Focusing awareness on someone creates a reciprocal act of awareness and a reciprocal curiosity. In our mutual curiosity we assess the other person’s intent. Do we welcome them? Are they a threat?

Imagine you are a mother arriving at the rink to pick up your daughter from her hockey practice, and walking towards you is a peer of your daughter’s, and based on your judgment she is not someone you would choose as a friend for your child. As the girl approaches, your awareness of her heightens, and you are curious about her, since your daughter has arranged for the girl to spend the night at your house. The girl comes near and you make eye contact. She says, “Hi” and stands beside you. Interactive Mindfulness results; facilitated by mutual curiosity, fuelled by awareness.You ask if she has been waiting a long time. She shrugs, takes out her iPhone, and scans it self-consciously. You stand together, not speaking.Your daughter emerges from the locker room and greets her friend. The girls chatter and you observe their easy rapport.

You ask your daughter if she has all of her gear. She nods in reply.

Instantly each individual makes a psychological decision predicting the other person’s immediate behaviour. Whether the decision is conscious or not depends on mindfulness. Usually the reaction happens quickly and automatically, given our past experience of such interactions. Each person signals whether or not they will relate with the other, and anticipates an outcome.

When we use awareness curiosity in a conscious parenting pattern, we act from our intention rather than automaticity or habit, and we maintain our awareness with this intention. Our response to the awareness of the other person becomes predicted by this intention. To do this we need to be aware of our automaticity and avoid its control of our intention. Then our use of awareness curiosity becomes deliberate, creating an element of potential relationship.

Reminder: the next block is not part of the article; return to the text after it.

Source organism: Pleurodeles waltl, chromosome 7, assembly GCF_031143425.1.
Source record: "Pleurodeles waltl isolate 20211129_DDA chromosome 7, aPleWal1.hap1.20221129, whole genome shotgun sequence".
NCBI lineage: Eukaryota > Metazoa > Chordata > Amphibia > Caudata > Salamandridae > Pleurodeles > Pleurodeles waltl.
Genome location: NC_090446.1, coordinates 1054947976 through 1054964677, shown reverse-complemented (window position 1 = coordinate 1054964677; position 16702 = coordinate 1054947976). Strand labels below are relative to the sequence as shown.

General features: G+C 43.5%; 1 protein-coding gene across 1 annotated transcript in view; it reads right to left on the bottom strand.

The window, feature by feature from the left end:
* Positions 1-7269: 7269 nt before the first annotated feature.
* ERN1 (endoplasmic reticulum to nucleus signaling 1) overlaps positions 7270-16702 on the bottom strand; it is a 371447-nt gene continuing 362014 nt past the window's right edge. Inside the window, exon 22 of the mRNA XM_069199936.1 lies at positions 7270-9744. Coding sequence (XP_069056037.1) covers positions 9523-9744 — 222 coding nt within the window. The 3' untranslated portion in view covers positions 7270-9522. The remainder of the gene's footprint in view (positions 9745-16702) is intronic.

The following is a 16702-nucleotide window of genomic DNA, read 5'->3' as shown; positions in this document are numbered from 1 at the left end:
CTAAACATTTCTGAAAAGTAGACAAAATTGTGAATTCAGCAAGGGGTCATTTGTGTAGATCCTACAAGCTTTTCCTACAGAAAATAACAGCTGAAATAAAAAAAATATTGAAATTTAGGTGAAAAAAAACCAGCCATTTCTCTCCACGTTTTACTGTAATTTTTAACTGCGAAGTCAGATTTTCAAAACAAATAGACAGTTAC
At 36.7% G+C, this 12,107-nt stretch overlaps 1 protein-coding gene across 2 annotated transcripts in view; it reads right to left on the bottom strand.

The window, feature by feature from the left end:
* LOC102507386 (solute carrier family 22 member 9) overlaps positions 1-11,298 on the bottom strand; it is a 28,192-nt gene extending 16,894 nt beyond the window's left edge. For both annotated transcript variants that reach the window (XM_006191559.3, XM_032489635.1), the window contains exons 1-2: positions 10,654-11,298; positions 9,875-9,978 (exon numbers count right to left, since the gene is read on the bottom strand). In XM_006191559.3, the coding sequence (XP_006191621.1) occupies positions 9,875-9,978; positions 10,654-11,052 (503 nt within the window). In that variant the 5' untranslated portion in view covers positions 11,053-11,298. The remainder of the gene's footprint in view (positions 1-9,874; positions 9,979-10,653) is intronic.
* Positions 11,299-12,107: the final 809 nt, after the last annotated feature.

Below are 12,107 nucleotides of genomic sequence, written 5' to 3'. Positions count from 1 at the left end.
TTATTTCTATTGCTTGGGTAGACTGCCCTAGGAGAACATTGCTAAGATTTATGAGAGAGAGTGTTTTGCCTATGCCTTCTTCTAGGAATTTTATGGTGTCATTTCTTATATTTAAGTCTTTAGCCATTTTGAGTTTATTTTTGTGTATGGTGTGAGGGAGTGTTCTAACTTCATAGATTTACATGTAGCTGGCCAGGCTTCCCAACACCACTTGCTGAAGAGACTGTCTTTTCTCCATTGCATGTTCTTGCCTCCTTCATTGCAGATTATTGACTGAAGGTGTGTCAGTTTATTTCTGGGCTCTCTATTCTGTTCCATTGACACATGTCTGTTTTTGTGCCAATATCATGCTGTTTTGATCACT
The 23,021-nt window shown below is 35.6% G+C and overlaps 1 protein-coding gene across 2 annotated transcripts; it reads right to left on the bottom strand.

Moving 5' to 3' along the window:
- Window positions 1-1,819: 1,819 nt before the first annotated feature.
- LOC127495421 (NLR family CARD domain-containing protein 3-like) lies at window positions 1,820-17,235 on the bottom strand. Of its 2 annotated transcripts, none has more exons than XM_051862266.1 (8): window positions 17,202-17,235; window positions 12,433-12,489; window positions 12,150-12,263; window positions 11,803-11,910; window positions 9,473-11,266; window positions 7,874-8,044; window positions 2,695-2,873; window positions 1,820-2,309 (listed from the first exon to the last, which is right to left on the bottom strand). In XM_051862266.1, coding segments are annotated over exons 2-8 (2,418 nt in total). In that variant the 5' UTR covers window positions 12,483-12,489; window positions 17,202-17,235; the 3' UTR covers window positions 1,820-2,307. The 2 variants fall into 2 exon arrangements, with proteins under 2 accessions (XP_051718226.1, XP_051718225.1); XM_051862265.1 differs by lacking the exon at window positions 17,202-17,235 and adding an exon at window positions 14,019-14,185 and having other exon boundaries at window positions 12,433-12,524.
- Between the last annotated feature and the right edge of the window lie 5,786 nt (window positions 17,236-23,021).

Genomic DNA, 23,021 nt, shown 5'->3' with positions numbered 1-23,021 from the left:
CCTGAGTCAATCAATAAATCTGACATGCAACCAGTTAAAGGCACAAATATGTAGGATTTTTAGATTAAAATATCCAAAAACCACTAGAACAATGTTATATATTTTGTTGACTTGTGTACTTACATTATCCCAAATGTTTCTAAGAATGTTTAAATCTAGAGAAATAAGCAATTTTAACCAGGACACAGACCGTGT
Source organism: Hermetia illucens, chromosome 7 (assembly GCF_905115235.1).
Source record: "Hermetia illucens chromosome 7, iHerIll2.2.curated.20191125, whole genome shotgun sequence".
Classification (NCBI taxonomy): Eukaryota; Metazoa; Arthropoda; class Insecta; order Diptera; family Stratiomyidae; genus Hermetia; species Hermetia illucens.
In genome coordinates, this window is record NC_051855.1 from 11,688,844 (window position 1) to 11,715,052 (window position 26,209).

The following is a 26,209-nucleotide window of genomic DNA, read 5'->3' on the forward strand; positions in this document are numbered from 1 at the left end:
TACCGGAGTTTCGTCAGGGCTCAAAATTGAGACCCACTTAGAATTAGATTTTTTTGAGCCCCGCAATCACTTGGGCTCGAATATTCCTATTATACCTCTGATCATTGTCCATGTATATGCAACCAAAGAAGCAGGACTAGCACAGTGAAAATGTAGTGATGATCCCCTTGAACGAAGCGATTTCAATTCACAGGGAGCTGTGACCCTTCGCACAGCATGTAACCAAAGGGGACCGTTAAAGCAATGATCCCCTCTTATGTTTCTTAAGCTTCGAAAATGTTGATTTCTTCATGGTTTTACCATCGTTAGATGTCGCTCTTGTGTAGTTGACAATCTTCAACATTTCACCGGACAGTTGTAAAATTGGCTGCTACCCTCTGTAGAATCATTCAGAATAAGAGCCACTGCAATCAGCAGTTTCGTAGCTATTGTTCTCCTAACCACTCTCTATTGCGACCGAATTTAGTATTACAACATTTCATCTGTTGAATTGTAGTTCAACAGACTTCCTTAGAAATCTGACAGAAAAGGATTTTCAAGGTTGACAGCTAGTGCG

Complimentary to awareness curiosity is acceptance affinity. We have a standard of acceptance of the other person, based on our personal experience. Acceptance is hierarchical in that we have a relational hierarchy – family, intimates, friends, acquaintances, and strangers, and our awareness and curiosity have an established hierarchy of comfort. In general, the more our awareness curiosity is satisfied, that is the more information we acquire, the better prediction of acceptance we can decide on. We expect what has already happened will determine what is likely to happen.

We use acceptance in this way without a focused intention, but in a general way in order to preserve and protect our relationship and ourselves.

Using acceptance in a conscious pattern of parenting demands that we ‘take a step back’ from our habitual use of it and bring it to intention. Deliberate use of affinity in this context is a conscious act.

To support this act as a genuine affinity, rather than a feigned one, requires us to have knowledge of our personal use of acceptance. This allows for us the possibility of offering to others unqualified respect of their life experiences notwithstanding their life choices.

Without acceptance affinity we cannot further the relationship.